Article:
The White House has raised yet another trial balloon about empowering a deficit-cutting commission, a day after meeting with key Senators in favor of the idea.
The White House is considering a bipartisan commission to tackle the nation’s swelling deficit, as it seeks to show resolve on a problem that threatens its broader agenda.
Top White House officials, including budget director Peter Orszag, met Tuesday with Senate Budget Committee Chairman Sen. Kent Conrad to discuss establishing such a commission, which has been pushed by Mr. Conrad, a North Dakota Democrat, and his Republican counterpart on the committee, Sen. Judd Gregg of New Hampshire.
Senior congressional officials said the idea was gaining traction. Two officials said the White House was likely to make its own proposal for a panel, which could have less power than the proposed Conrad-Gregg commission. White House aides said no final decision had been made.
The Conrad-Gregg commission would be able to make recommendations that Congress would have to actively reject with an up or down vote and no filibuster, actually taking the lawmaking process out of the hands of elected lawmakers. And the commission would surely favor cuts to social spending programs, a long-sought goal of those who are advocating for it.
A group of fiscal scolds in the Senate are intimating that they would refuse to agree to raise the debt limit, sending the nation into default, if this commission was not convened. This does put the White House in a difficult spot, so if they are talking about a watered-down commission to defuse the attempted hijacking, and they actually figure it out, then at least a bullet may be dodged here.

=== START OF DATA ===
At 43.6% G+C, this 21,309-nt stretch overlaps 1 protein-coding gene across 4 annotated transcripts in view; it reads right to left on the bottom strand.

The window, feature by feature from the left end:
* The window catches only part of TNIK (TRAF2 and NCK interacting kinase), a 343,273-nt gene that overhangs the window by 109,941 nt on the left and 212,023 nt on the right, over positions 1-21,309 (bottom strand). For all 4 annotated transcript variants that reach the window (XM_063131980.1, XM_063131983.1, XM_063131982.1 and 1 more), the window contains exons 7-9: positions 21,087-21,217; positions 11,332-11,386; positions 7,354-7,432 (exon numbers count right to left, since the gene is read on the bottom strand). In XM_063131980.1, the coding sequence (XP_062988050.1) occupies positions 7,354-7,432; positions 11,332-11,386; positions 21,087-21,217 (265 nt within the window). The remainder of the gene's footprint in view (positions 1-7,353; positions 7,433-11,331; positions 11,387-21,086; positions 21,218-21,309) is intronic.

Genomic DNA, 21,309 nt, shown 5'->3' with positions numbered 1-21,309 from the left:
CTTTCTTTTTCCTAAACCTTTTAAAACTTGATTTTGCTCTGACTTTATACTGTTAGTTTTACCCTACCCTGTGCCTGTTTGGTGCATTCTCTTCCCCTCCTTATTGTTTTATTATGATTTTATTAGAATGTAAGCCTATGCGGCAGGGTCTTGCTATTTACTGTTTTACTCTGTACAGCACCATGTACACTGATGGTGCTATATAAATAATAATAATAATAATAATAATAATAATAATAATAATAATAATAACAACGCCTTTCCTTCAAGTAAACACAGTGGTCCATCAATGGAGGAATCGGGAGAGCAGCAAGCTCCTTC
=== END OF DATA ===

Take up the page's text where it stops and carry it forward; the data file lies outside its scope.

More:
It’s important to put this in the context of a dysfunctional legislative process. Members of the Senate would rather outsource their own responsibilities to make it easier for them to get things done. The gridlock of the Senate, and particularly the recent use of the filibuster as an artificial 60-vote threshold for the first time in American history, has led to an expansion of executive power and executive-empowered organizations (the Federal Reserve, the EPA, etc.) just to get things done. That’s actually a poor way to govern a country, a less accountable way, and it reflects the general phlegmatic public mood, and the loss of belief that America can solve its problems.
The meeting between Conrad and the White House on the deficit-cutting commission was first reported by Chris Bowers.